By Nancy Lasater
Books & More
The Grant Foreman Collection at the Muskogee Public Library contains many opportunities for conducting family history research in most of the 50 United States and several other countries. However, many patrons are looking for connections of their ancestors to Oklahoma and Indian Territory before statehood in 1907.
The state’s collection of birth and death records began in 1908, but it took nearly two decades before it became consistent. Most official records for Oklahoma genealogy will go back at least that far, and some will go farther into the 1800s depending on the area. Each year more information is being added through the efforts of volunteers who make more records available to the public through transcription, indexing and other recovery methods.
There are restrictions on acquiring copies of Oklahoma records due to privacy issues, but you can get the birth certificate for a deceased person regardless of what your relationship is to them. On the application you must provide proof that they are deceased. Death records are accessible by anyone. You can order copies by obtaining the proper forms from the website for the Vital Statistics office, which is part of the state Department of Health.
In addition to the Grant Foreman Collection at the Muskogee Public Library and their holdings of microfilm containing similar information, other historical sources include: Oklahoma State Archives where their record holdings include Civil War documents, homestead registers, judicial documents, historical maps, land and surveyor’s records, and more; Oklahoma Historical Society (OHS) where you will find other types of documentation for Oklahoma genealogy, such as census records, Dawes rolls (Native American registrations), obituary indexes, archived newspapers, school records, land documents and many other types of county-level government documents.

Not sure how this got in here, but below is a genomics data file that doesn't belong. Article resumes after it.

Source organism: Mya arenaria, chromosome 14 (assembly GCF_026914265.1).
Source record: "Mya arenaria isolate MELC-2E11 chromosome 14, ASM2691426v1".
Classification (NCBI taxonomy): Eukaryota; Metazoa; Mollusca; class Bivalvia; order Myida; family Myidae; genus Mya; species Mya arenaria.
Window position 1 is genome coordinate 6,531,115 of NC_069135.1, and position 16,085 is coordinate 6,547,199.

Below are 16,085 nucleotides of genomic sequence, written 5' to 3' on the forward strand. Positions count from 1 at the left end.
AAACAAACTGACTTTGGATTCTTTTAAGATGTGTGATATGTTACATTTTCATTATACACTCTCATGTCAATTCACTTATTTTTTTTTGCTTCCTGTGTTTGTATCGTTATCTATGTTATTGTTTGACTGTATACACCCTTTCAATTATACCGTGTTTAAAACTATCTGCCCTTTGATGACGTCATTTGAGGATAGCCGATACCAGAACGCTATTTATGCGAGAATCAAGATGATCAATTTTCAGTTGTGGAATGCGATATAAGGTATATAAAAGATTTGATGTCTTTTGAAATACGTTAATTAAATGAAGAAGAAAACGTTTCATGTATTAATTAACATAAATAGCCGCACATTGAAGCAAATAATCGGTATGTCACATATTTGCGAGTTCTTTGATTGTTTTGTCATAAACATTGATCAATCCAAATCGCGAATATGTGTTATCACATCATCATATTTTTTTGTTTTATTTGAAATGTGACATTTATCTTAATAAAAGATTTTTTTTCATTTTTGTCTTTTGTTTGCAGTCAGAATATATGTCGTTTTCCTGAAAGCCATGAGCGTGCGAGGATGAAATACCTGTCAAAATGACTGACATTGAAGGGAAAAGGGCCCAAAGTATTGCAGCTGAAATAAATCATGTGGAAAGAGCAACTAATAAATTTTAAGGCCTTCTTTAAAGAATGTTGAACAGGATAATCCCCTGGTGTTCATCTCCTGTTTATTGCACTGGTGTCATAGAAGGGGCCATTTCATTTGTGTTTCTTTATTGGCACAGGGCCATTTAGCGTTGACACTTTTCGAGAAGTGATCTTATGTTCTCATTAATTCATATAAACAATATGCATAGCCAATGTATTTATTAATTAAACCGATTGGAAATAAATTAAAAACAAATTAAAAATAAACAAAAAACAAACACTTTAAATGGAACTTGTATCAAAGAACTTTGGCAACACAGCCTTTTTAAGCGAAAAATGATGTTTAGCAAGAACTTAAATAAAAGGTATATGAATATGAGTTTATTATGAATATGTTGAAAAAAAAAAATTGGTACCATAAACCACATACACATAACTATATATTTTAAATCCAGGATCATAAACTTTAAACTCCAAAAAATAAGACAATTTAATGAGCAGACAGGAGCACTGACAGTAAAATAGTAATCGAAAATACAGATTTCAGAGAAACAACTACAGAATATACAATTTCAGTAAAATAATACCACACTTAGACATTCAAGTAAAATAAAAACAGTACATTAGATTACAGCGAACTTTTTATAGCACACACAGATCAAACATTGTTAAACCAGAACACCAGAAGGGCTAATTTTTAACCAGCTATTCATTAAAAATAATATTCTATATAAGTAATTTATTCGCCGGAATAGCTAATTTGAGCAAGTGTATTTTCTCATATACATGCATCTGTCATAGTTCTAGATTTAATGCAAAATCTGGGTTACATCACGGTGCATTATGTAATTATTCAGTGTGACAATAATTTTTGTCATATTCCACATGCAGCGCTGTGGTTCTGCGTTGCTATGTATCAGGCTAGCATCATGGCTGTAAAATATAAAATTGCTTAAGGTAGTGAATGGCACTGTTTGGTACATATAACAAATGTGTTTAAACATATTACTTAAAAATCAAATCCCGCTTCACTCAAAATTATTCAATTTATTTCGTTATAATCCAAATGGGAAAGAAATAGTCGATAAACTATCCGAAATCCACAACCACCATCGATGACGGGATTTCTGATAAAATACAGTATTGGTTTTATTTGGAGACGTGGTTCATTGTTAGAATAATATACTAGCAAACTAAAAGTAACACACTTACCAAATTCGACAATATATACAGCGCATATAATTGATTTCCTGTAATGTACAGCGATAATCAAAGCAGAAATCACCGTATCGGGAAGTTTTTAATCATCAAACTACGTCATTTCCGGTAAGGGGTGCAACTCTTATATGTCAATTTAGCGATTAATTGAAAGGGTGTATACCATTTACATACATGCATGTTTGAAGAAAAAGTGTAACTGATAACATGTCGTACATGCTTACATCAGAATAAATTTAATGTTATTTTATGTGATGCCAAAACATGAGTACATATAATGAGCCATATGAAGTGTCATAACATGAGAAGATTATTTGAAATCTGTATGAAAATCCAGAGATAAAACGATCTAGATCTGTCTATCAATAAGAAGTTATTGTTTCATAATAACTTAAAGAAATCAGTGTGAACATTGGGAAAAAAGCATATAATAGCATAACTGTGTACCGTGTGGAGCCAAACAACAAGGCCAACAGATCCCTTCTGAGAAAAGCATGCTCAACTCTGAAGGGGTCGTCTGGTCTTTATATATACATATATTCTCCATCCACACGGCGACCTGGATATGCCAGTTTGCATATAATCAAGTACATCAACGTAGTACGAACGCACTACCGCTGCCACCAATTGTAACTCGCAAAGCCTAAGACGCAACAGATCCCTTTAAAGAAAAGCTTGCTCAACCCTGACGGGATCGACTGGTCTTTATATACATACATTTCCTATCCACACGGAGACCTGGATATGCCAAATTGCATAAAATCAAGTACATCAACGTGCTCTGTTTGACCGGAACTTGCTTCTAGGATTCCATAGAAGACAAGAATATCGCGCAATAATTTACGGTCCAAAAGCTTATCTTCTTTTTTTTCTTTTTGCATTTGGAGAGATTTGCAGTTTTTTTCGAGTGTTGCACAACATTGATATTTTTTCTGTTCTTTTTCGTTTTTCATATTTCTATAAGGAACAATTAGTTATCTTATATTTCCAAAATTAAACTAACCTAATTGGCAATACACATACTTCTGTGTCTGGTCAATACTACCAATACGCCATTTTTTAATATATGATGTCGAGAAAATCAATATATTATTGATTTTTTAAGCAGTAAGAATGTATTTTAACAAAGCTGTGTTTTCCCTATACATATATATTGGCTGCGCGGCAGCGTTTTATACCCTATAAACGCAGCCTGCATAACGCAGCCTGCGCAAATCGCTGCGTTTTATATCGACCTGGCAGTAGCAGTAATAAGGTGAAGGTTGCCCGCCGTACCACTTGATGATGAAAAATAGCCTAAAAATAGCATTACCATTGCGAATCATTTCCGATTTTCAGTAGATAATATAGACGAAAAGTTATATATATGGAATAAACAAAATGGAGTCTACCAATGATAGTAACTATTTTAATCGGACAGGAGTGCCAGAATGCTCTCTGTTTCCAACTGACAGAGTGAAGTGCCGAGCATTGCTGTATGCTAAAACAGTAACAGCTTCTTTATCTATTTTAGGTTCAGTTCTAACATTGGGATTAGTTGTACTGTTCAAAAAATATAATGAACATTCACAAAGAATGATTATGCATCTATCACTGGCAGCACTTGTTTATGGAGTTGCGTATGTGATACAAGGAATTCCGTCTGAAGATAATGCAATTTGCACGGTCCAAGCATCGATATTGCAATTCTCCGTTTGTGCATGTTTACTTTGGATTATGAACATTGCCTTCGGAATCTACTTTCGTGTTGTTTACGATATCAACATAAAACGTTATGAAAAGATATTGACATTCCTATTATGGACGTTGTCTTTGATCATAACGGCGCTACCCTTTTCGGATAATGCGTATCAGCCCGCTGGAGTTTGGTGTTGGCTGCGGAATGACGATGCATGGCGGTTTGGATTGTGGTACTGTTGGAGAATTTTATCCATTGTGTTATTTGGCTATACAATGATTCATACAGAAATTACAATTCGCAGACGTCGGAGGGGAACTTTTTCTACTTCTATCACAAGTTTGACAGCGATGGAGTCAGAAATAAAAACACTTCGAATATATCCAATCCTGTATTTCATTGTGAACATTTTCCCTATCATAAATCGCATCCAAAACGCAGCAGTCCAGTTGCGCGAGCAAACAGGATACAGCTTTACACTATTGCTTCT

Indian Territory research often starts with family stories of American Indian ancestry. My own research into my Cherokee heritage began with the story “Great-great-grandmother was a Cherokee Princess named Morning Star.” The being a Cherokee part was true however follow-up research indicates the Cherokee didn’t actually have princesses, but such stories may hold a grain of truth. Perhaps the families that handed down this tale did have an Native American somewhere on the family tree.
No single record will give you a complete history of your American Indian ancestors, more particularly in Indian Territory. You must begin with a family ancestry chart and with basic records, such as census and vital records, previously mentioned and work methodically backward from yourself, one generation at a time. When you find an ancestor with a likely connection to an Indian tribe, begin to focus on that tribe’s history and records. It won’t be an easy search as many American Indians and their descendants tried to hide their heritage, however if you are persistent and work back in time, you’ll be less likely to miss critical clues that link you to the American Indian ancestor.
The staff in the Local History and Genealogy Department at the Muskogee Public Library are always ready to help you research your ancestors with resources about the State of Oklahoma and the pre-statehood area known as Indian Territory.
Nancy Lasater is a library assistant in the Local History and Genealogy Department of the Muskogee Public Library. Reach her at (918) 682-6657, Ext. 257.